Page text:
The University of Winnipeg has some important decisions to make in the wake of the Hudson’s Bay Company’s recent offer to hand over its historical downtown location to the institution.
The massive building, situated at the corner of Memorial Boulevard and Portage Avenue, features six floors, totalling a staggering 90,000 square feet, as well as a multi-level parking garage.
Once one of the city’s most popular retail hubs, the Bay’s downtown location has seen a significant decline in business over recent years, and now is largely used by public transit users looking to take a shortcut and warm up during colder months.
The Bay’s upcoming withdrawal from the site will come as little surprise to most Winnipeggers.
While the offer of a large, character-filled and historically significant structure located immediately adjacent to the University’s rapidly expanding downtown campus might appear to represent a no-brainer for the U of W’s higher-ups, accepting such a gift would come with some major challenges.
The HBC building was, of course, designed to function as a large department store; its dimensions - very long, very wide and relatively short - correspond perfectly to this purpose, but to virtually no other.
Currently, natural light from the building’s windows fills each roomless, undivided, department store floor adequately.
If, however, the university or any other developer were to make use of one or more floors in the building, an unhappy choice would have to be made between the presence of lots of unappealing, windowless rooms (I’m looking at you, Buhler Centre) and a case of significant spatial inefficiency.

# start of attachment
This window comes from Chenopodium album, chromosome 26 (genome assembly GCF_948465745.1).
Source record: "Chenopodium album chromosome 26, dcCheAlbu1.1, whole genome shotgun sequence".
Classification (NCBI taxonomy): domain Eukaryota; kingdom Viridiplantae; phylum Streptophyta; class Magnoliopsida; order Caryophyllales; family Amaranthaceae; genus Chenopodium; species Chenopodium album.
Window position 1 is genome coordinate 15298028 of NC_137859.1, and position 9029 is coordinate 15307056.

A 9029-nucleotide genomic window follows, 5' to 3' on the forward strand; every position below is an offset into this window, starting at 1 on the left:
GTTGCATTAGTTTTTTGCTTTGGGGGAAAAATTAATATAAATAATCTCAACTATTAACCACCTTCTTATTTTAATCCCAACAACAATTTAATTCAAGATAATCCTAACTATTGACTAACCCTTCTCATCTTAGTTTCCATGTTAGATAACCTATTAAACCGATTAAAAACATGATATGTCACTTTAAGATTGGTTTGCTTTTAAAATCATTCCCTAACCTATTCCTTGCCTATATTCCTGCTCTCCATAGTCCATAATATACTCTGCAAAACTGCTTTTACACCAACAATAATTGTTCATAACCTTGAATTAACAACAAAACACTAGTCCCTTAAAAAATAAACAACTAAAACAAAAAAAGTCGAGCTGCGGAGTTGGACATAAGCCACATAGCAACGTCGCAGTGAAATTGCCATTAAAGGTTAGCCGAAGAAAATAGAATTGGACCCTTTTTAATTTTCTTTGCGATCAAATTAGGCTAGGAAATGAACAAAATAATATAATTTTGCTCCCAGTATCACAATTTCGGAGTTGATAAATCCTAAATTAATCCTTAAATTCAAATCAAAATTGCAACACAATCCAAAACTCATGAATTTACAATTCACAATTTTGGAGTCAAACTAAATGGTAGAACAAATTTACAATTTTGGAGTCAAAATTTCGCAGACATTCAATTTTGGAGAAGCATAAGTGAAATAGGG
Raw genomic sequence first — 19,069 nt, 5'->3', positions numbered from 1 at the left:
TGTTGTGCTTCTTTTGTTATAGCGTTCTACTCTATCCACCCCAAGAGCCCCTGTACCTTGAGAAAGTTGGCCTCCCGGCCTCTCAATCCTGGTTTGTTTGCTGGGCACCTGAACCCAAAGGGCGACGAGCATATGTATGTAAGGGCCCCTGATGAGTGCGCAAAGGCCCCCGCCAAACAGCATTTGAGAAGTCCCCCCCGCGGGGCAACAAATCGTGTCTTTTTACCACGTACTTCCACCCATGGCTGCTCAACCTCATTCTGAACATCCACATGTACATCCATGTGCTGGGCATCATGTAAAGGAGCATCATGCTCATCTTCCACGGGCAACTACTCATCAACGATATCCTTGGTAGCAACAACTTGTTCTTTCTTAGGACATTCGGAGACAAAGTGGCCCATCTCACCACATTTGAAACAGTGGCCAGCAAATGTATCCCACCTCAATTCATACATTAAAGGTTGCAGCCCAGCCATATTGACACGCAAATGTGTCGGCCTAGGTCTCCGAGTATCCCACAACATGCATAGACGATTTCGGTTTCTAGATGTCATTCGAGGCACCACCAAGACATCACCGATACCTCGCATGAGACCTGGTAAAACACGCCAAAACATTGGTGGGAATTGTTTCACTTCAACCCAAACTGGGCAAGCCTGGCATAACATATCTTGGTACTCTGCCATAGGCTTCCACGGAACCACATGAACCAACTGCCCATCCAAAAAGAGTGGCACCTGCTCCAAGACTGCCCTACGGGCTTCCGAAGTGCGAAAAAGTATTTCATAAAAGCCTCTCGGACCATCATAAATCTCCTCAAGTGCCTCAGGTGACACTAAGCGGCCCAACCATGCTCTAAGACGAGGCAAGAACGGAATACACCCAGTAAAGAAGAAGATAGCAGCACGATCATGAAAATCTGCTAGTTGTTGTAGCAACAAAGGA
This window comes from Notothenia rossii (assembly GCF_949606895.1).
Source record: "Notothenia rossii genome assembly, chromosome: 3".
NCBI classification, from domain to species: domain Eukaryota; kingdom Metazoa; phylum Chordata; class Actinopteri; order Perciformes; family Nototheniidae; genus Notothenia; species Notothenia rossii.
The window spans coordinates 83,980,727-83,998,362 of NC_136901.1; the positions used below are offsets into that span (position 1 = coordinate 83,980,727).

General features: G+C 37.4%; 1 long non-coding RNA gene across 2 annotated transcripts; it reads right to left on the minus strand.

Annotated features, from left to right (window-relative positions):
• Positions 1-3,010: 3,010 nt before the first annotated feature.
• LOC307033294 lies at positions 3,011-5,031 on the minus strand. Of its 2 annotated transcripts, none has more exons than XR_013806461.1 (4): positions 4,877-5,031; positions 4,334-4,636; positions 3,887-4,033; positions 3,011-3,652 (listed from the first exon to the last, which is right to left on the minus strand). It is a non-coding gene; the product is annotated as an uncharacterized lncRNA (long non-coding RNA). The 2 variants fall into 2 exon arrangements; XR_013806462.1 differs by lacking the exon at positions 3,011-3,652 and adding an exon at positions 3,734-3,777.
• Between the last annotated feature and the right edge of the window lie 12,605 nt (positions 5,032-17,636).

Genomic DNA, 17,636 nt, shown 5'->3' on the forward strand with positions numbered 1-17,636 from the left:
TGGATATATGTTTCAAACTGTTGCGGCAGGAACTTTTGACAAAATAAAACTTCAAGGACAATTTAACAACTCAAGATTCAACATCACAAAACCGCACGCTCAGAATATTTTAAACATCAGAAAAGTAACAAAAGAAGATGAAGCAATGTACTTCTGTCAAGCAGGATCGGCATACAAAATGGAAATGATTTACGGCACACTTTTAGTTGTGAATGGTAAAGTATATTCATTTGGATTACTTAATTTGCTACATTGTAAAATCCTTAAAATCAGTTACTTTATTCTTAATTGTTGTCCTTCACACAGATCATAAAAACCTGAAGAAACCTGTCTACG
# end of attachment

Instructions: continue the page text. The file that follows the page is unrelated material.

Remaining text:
There’s a reason why condominium, apartment, office and retail developers - the likes of which would most likely be offered their own slices of the HBC building if the university were to accept - do not normally consider structures of this ilk for development.
On top of spatial inefficiency issues, the aging building will likely pose expensive retrofitting costs to potential developers seeking to modernize its interior.
So, would taking on these challenges in order to obtain the HBC building be worth it for the University of Winnipeg? If handled creatively, quite possibly yes.
There’s no way that the university will consider becoming the sole occupant of the gigantic building. A combination of university, residential, office and retail usage could, however, result in the kind of high-traffic, densely populated structure that Winnipeg’s downtown so sorely lacks.
With this combined-function model in place, the aforementioned dimensional problems facing developers could be tackled.
Why not remove the centre of each floor, opting instead for a multi-level indoor atrium (complete with skylights, of course) that could be put to any number of creative, community-oriented uses?
Highly expensive? Absolutely, but if enough government funding is secured it might just be possible.
Why pass up an opportunity to make a great university even better, while at the same time adding significant momentum to the improvement of an increasingly optimistic downtown?
The timing is perfect. Hopefully the University of Winnipeg is willing to take the risk.
Carson Hammond is a second-year English student at the University of Winnipeg.
Published in Volume 66, Number 17 of The Uniter (January 25, 2012)